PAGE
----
Digital data tools have allowed scientists to see that nature is more complex than we thought, and while they don’t yet know what the overarching biological rules are − such as the interrelationship between multiple signalling pathways that can lead to cancer development − they are trying to play the game like they do, said review’s lead author, Robert Clarke, Ph.D., D.Sc., professor of oncology and physiology & biophysics at Georgetown University Medical Center (GUMC). “The answers to our questions are probably there in the data,” he said, “but the issue is whether we can get them using these complex tools and, also, how we will know they are right when we see them.”
Despite the lack of understanding, many studies have been published that link specific “biomarkers” − genes, mRNA or proteins − with an aspect of cancer development or treatment, and the results often appear to be statistically valid, Clarke said. “But it is not clear that that solution is complete or is necessarily correct. It may be partly right and may be intuitively pleasing because you are getting what you expected to see from an experiment. That could be a trap, a self-fulfilling prophecy.”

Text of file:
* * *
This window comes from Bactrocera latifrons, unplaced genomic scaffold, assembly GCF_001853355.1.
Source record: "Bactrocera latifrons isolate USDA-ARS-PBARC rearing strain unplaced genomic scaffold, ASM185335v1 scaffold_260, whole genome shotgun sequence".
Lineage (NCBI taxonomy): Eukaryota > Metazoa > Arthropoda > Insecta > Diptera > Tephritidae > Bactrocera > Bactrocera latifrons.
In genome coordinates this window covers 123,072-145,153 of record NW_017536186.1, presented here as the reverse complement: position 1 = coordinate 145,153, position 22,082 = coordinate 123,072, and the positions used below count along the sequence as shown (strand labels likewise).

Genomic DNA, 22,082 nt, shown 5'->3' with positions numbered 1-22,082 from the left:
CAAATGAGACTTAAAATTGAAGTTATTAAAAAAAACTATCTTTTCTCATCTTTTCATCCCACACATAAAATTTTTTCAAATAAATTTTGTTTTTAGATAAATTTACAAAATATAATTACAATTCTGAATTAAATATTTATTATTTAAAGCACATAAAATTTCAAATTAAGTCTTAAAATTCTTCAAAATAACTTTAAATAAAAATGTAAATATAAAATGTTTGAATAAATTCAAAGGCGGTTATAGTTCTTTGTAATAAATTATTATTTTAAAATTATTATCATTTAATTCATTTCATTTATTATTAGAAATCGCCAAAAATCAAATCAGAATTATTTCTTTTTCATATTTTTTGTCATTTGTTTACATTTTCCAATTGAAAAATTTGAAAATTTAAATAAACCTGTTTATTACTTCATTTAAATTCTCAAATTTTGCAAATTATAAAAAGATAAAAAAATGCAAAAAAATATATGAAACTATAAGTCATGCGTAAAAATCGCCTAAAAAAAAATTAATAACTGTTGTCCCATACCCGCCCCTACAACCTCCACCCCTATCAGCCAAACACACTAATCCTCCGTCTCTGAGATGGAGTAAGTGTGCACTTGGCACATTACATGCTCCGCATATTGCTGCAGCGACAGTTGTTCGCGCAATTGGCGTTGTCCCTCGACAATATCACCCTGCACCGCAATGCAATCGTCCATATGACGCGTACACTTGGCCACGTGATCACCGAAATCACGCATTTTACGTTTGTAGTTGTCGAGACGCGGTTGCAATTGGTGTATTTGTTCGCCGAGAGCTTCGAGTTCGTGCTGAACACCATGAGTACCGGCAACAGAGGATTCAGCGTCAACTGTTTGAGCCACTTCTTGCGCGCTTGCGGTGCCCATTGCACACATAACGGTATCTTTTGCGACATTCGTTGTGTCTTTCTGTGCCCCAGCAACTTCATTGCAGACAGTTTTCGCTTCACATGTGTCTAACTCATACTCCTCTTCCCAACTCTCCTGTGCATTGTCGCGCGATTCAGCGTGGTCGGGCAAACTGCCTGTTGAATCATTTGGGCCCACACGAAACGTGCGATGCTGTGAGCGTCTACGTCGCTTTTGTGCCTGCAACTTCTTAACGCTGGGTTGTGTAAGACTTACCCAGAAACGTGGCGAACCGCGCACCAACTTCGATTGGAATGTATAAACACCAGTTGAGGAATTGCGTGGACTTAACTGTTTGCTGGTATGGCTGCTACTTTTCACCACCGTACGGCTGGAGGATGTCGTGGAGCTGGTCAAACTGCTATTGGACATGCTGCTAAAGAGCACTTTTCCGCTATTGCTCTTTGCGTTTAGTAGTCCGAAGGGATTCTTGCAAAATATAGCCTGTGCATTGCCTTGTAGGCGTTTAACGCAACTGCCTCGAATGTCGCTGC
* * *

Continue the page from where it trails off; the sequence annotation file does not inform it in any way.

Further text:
And while the findings may “fit” in the tumour samples they are tested in, they may not if other tumour tissue is studied, and many times researchers don’t take that extra step, the researchers said in their article. “The lack of rigorous validation is a problem that currently plagues cancer research, Clarke added.
Another pitfall in using the new technology is the “curse of multi-dimensionality,” Clarke said. “You have a lot of measurements, and the statistical model gets very complicated. So sometimes you don’t have enough computing power to derive the right answer or you get an answer that is only true for part of the data.” In other words, scientists “do not always know what they do not know” when looking at multi-dimensional data sets.
MEDICA.de; Source: Georgetown University